The European Commission (EC) has proposed that the UK should be sanctioned if it does not agree a “tax good governance” code of conduct after the country’s withdrawal from the EU.
The EC suggested that after withdrawal from the EU, the UK is likely to use tax independence to try gain competitiveness, under pressure from US tax reform. There will no longer be a legal requirement for the UK to exchange information with EU member states on tax matters, The EU’s corporate tax directives would cease to apply to Britain. The key risk for the EU, according to the EC, is targeted and strategic UK tax measures to attract investment and business.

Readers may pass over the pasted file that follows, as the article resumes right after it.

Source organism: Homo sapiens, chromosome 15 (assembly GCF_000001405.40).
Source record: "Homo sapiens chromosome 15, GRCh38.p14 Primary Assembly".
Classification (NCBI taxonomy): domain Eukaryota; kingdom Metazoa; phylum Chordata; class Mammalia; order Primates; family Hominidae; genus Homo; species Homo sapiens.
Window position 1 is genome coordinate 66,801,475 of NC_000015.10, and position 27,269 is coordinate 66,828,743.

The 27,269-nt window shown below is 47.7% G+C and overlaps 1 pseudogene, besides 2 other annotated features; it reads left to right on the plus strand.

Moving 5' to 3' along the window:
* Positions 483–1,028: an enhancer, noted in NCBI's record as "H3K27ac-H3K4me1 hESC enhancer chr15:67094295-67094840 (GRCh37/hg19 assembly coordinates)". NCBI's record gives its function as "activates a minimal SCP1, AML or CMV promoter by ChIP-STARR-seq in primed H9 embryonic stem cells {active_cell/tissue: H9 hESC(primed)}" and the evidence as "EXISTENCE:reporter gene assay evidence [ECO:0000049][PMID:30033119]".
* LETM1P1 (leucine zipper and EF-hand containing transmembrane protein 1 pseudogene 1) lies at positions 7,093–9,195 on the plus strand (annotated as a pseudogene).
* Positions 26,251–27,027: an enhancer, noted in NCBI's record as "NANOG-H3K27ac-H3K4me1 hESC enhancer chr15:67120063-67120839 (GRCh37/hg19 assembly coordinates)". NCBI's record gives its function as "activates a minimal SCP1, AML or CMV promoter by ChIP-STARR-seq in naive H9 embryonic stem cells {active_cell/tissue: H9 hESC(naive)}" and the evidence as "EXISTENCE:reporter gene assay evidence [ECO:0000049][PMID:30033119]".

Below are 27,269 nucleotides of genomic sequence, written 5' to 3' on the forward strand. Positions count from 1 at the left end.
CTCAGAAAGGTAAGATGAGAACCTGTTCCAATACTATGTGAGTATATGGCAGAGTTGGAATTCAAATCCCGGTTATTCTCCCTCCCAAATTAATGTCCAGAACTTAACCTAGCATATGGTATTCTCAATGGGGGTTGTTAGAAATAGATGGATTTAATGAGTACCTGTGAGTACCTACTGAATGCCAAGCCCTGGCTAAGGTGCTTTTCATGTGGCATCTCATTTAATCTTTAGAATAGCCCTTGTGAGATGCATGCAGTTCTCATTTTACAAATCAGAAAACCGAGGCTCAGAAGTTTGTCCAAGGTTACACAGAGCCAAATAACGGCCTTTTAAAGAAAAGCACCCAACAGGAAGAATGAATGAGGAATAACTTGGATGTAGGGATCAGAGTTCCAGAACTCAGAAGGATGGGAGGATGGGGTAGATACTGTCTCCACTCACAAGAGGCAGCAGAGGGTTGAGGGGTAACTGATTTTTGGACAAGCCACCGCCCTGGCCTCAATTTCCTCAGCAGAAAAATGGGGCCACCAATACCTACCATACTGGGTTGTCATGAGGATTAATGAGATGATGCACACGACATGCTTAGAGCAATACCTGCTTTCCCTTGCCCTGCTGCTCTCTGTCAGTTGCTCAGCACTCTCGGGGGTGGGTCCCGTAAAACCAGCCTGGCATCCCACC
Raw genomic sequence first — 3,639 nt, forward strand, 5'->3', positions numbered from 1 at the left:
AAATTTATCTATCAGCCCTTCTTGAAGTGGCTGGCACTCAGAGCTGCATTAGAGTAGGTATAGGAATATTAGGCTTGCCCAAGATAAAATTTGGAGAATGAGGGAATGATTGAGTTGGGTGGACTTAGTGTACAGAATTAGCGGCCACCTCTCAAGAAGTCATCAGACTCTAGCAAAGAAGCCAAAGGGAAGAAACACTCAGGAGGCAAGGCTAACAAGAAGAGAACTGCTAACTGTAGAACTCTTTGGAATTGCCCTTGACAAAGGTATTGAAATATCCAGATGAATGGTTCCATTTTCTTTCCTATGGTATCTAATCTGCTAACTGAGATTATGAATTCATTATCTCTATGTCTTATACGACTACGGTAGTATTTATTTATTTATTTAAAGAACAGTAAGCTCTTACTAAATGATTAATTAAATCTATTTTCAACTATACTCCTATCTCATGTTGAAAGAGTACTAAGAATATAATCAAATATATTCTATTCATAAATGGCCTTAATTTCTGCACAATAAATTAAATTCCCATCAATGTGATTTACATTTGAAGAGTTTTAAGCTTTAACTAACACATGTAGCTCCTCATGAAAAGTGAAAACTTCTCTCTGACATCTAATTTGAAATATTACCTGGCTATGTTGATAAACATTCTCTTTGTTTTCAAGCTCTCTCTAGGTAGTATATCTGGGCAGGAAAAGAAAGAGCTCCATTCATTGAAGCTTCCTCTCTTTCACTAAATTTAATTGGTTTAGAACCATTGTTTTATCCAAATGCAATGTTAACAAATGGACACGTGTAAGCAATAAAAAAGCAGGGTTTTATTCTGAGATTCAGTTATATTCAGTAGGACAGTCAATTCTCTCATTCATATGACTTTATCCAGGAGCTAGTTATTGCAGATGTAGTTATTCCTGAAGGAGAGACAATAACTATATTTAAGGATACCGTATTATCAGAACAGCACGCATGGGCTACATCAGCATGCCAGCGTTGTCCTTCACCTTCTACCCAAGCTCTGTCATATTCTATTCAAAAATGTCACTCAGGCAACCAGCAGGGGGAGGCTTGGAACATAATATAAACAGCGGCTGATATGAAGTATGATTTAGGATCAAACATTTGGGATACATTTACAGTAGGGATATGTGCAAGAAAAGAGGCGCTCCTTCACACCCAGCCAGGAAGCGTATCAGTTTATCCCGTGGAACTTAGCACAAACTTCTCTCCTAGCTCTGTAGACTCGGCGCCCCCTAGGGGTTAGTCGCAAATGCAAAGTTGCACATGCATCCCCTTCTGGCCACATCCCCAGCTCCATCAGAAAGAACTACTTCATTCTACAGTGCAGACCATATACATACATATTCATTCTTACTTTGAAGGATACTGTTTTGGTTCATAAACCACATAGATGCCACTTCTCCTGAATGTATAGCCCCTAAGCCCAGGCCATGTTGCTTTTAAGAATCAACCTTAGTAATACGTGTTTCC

The Commission suggested any future UK-EU agreement should include a tax good governance clause and a code of conduct on business taxation, mirroring the existing EU Code. These would be accompanied by requirements on exchange of information, anti-tax avoidance measures, and public country-by-country reporting for credit institutions and investment firms. It remains unclear to what extent the UK government would accept such an agreement.